In baseball, managers will often talk about “setting up an inning”. You know, if a player gets on base, they’ll send in a pinch runner and try to steal a base to advance a runner, and so on. Clinically, setting up a shift in your mind at the star and throughout, will help ensure that you are maximizing your productivity, while ensuring you have a plan to leave on time (because this is an important aspect of your own wellness). When providing teaching and coaching on flow and productivity, a core concept is that we’re attempting to provide the tools to make a shift easier – while still optimizing clinical performance.
Previously – I’ve talked about setting your shift up into quarters (or whatever interval works for you), but let’s take a deeper dive into how setting up each one of those quarters can help you map out your shift to your benefit. A challenge in Emergency Medicine is working in an unpredictable environment, but anticipating and controlling the variables that you do have influence over, will help make your shift go by much easier.
Set your own tone
It is easy to come on shift (when the department is on fire) and inherent the mood of the environment. It is really easy, when the department is in bad shape, and you know your shift is going to be challenging – to adopt a bad mood or a sour disposition to your shift.
While it sounds trivial (and sometimes unavoidable), feeling this way is going to make you move slower and with less enthusiasm at the point of your shift that you should be the most energetic.
I know some people like to prime themselves by looking at the ‘board’ when they’re at home, to see how their day may look. Personally, I find this isn’t helpful, because it will normally just add a layer of stress and set a tone for when you’re heading into work. I prefer trying to get myself to work feeling upbeat – so that when I jump in, I’ve set the right vibe to want to work hard for the first two hours. Or, if you are anticipating a tough day at the office – eat well, and take some time to enjoy your day outside of work, and head into your shift with the right mindset.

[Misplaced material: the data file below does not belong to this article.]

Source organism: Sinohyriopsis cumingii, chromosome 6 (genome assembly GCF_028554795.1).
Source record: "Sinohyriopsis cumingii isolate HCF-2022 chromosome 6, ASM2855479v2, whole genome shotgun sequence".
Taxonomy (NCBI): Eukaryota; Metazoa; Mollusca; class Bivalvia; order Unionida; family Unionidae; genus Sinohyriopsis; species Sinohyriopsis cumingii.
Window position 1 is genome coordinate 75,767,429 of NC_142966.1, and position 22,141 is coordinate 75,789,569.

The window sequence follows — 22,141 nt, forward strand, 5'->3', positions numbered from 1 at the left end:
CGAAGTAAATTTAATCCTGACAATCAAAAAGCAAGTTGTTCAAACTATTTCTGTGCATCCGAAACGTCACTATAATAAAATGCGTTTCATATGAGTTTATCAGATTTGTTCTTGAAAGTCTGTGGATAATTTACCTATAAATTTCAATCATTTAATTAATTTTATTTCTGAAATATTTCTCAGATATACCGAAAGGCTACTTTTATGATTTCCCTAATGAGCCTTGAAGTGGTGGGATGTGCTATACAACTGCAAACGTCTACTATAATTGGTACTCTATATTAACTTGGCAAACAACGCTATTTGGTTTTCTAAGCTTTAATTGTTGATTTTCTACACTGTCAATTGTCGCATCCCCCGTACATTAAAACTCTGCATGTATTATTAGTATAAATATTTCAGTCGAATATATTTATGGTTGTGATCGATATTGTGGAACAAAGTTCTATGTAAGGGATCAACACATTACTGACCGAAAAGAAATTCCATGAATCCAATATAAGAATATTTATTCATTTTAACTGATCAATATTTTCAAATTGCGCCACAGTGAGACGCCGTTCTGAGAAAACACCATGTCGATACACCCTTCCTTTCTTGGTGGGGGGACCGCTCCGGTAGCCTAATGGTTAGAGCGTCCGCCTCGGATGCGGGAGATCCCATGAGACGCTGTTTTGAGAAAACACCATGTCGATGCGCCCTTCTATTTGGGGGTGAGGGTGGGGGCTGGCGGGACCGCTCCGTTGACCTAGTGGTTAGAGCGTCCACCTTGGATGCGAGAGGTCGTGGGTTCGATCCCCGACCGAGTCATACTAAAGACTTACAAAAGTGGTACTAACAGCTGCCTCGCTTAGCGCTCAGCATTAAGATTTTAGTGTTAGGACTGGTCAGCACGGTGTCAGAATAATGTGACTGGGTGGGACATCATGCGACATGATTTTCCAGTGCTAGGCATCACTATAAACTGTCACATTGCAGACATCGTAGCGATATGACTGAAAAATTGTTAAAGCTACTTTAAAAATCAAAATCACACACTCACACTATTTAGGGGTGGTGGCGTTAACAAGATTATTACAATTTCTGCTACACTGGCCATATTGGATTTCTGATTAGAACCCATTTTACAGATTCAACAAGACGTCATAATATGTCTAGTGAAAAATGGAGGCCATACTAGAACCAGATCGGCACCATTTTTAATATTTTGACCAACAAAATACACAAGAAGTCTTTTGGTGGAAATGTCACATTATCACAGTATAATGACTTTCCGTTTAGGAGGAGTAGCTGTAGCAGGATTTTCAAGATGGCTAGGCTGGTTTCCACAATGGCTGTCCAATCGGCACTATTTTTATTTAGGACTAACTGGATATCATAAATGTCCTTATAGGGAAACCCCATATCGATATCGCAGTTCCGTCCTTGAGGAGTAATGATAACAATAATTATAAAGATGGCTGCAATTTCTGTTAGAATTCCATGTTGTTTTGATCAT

The First Two Hours
There is literature that demonstrates amongst physicians with different productivity/flow, that the biggest difference performance occurs in the first two hours, and then tapers off from there.
Knowing this, I really attempt to maximize the number of new patients seen in the first two hours of my shift. It makes sense; this is when I have the most energy, and lowest cognitive load. If I have learners with me, I ensure that they are also optimizing productivity early in the shift.
Outside of taking handovers, I may do very few clinical reassessments in this first two hours, rather focusing on seeing new patients – especially those that will require investigations.
Understanding your “Optimal Flow Number”
I like to see patient’s in batches of 2-3 (ideally 3), and then arrange seeing them in a fashion that is the most efficient for me:
- First patient requires imaging (ankle injury, etc)
- Second patient I anticipate I will be able to see and discharge (disposition) immediately
- Third patient will require a workup with blood work or imaging
At this point, I take re-stock of my department, review with a learner if need be, reassess the first patient I saw who should have their X-ray done by now.
Then, I grab another 3 charts – without charting on anyone I have seen so far. This is because for me, my “optimal charting number” is 6. This number is going to be different for different people – for some it is 2 charts at a time, and for others it is twice a shift.
There are two main considerations when it comes to thinking about timing when you chart – the first is the optimal number of charts you have on the go before you become inefficient, and the second variable is where you do your “type II thinking“. Some employ type II thinking when they sit down to chart on a patient; so for more complex cases, it may be important to prioritize your charting sooner.